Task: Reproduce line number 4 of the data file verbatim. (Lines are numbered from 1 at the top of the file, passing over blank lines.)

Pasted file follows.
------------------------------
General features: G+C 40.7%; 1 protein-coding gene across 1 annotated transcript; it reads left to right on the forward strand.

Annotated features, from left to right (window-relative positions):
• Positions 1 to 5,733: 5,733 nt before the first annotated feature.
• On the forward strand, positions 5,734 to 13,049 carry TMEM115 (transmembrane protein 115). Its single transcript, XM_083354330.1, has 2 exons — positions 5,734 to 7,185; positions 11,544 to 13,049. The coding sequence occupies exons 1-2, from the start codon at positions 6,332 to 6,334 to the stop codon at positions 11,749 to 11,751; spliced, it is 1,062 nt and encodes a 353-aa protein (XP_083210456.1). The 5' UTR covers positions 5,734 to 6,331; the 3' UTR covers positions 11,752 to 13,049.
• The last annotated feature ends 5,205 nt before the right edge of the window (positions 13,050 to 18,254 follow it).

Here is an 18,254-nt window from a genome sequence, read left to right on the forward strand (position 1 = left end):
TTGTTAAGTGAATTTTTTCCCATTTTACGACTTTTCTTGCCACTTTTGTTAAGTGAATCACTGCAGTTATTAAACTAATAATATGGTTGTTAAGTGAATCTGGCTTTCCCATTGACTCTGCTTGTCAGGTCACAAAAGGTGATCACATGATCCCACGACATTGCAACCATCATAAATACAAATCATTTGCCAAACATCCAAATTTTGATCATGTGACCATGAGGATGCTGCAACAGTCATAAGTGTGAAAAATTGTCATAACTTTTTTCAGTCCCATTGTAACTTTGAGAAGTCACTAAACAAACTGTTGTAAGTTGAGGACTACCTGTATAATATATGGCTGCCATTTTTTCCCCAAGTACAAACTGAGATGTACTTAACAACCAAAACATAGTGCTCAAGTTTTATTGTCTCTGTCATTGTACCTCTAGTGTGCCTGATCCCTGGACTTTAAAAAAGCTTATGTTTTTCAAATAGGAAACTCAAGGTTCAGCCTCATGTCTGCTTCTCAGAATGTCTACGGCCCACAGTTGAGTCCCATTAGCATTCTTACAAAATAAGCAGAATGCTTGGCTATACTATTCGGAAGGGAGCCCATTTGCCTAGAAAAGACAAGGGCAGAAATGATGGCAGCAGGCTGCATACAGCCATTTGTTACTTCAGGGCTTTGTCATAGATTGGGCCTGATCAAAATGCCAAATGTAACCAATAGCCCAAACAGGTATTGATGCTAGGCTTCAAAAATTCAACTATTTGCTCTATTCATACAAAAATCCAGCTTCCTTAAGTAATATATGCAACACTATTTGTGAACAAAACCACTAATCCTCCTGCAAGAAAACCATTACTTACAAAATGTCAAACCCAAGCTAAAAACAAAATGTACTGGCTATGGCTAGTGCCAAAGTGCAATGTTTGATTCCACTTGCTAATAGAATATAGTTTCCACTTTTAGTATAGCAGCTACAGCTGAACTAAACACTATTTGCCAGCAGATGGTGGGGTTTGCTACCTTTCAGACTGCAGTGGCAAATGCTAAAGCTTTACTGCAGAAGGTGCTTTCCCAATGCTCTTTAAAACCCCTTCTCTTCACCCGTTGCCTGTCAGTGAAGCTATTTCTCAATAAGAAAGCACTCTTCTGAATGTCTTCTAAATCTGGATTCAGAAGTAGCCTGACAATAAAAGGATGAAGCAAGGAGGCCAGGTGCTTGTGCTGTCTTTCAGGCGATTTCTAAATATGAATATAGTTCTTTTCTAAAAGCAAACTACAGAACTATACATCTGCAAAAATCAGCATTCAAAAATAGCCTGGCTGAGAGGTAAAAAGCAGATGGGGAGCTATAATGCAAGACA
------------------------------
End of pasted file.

• On the forward strand, positions 5,734 to 13,049 carry TMEM115 (transmembrane protein 115). Its single transcript, XM_083354330.1, has 2 exons — positions 5,734 to 7,185; positions 11,544 to 13,049. The coding sequence occupies exons 1-2, from the start codon at positions 6,332 to 6,334 to the stop codon at positions 11,749 to 11,751; spliced, it is 1,062 nt and encodes a 353-aa protein (XP_083210456.1). The 5' UTR covers positions 5,734 to 6,331; the 3' UTR covers positions 11,752 to 13,049.